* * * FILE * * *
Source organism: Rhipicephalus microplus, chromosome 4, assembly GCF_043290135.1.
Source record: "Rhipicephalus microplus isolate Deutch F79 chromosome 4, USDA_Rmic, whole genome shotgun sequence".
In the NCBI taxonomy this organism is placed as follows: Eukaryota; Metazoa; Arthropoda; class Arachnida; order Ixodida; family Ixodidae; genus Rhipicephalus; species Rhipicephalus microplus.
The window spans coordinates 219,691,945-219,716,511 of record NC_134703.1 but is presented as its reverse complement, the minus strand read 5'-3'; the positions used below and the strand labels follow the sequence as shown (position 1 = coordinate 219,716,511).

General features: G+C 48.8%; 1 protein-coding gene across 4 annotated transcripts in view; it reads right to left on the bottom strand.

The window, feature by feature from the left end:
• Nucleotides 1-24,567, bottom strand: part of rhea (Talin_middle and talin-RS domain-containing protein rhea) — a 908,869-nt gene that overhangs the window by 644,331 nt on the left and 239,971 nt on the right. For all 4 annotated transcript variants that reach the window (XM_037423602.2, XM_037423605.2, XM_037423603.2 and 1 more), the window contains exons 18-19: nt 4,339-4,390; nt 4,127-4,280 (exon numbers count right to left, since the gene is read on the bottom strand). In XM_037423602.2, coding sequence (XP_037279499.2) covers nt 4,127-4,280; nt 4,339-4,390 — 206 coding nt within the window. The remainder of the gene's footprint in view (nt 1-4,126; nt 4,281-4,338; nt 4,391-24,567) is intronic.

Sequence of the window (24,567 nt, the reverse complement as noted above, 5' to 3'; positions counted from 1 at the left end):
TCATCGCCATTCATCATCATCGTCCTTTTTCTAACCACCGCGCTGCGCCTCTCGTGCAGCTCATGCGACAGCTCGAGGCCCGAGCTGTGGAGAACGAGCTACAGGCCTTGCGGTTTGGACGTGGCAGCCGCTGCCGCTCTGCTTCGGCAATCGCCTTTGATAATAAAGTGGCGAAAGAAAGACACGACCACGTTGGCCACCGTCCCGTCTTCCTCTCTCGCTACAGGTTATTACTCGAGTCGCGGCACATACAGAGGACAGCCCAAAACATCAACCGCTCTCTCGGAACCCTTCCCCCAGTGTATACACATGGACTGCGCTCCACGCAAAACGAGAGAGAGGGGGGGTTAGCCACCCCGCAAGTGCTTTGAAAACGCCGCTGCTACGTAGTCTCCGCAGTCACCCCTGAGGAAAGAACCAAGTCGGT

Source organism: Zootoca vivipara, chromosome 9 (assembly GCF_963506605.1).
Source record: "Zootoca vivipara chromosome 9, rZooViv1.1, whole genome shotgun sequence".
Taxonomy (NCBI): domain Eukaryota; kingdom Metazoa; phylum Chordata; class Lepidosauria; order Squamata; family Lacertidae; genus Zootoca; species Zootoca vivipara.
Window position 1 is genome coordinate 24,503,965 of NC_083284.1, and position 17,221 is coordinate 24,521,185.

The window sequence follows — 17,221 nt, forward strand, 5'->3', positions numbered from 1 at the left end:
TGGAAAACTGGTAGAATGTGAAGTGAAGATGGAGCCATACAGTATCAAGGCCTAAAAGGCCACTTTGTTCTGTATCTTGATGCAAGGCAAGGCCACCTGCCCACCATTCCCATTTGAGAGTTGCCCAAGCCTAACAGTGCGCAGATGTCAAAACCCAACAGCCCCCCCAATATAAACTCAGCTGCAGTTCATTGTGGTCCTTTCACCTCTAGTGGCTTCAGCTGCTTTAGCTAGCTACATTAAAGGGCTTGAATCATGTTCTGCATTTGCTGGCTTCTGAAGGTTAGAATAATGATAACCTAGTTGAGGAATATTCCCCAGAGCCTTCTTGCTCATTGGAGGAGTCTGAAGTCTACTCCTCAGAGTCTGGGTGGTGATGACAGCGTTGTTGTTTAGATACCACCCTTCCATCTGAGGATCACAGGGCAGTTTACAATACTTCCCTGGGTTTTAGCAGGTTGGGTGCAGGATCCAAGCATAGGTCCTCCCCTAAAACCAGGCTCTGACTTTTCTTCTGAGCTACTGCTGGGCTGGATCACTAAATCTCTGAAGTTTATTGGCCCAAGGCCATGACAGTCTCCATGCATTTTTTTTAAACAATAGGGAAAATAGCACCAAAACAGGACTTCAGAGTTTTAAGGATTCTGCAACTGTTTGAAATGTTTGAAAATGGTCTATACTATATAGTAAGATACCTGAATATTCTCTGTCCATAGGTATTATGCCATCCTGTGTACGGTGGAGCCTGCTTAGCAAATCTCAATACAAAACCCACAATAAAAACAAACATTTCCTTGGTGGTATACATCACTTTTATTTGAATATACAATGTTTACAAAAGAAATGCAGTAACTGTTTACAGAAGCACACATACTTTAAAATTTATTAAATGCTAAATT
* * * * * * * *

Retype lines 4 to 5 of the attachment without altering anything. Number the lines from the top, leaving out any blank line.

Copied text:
The window spans coordinates 219,691,945-219,716,511 of record NC_134703.1 but is presented as its reverse complement, the minus strand read 5'-3'; the positions used below and the strand labels follow the sequence as shown (position 1 = coordinate 219,716,511).

General features: G+C 48.8%; 1 protein-coding gene across 4 annotated transcripts in view; it reads right to left on the bottom strand.